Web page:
Bryan ClarkFormer Managing Editor, TNW
Bryan is a freelance journalist. Bryan is a freelance journalist.
Facebook today announced a pilot program that would allow group administrators to charge members for exclusive content. In a blog post, the company revealed the test would include a small number of groups in the parenting and homemaking niches — including college planning, meal prep, and home cleaning.
According to Sara Mueller, who started a cleaning group called Declutter My Home:
Since I started Declutter My Home, it’s been motivating and fulfilling to help others get on the path of clearing their homes of unnecessary clutter, and creating a safe and supportive space for people to come together around this common goal. With the new Organize My Home subscription group, I will be able to provide this new community with more interactive ways to having an organized home like mini-projects, group challenges, trainings, and live Q&A, while still keeping the original group as a robust community for getting free advice and motivation.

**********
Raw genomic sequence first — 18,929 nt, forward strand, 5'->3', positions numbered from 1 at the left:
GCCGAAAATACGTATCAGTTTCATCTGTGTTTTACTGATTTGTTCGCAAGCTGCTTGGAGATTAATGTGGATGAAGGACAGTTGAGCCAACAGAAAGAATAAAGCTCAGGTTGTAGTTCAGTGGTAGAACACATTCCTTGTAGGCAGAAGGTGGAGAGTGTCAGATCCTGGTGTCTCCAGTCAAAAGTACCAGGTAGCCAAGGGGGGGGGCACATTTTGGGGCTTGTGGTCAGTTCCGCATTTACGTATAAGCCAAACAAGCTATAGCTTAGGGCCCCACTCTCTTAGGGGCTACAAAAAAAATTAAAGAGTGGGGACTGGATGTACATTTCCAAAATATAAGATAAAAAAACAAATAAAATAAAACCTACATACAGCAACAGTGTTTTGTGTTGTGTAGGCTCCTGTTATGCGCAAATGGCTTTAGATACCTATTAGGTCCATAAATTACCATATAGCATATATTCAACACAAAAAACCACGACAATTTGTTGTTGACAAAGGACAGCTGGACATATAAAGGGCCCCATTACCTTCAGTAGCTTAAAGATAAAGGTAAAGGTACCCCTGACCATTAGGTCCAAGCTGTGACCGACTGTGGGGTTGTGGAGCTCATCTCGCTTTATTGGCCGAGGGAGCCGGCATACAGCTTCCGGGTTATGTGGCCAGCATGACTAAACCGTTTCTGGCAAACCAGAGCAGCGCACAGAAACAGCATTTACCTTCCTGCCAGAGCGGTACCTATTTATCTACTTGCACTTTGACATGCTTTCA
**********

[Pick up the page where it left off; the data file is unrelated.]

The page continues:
Facebook notes that free groups aren’t going anywhere. Instead, administrators will have the option to create premium sub-groups within them. A source familiar with the program tells TNW that group administrators will be able to charge up to $29.99 (monthly) during the pilot. For now, Facebook won’t be collecting a cut of the subscription fees.
For administrators running groups that require a lot of time and energy, the ability to monetize their efforts would seem to make a lot of sense. In reality, the pilot’s success is almost a foregone conclusion. For Facebook to continue its efforts to monopolize online content creation, it’ll need to incentivize publishers, creators, and others to produce the content people currently visit the platform to see.
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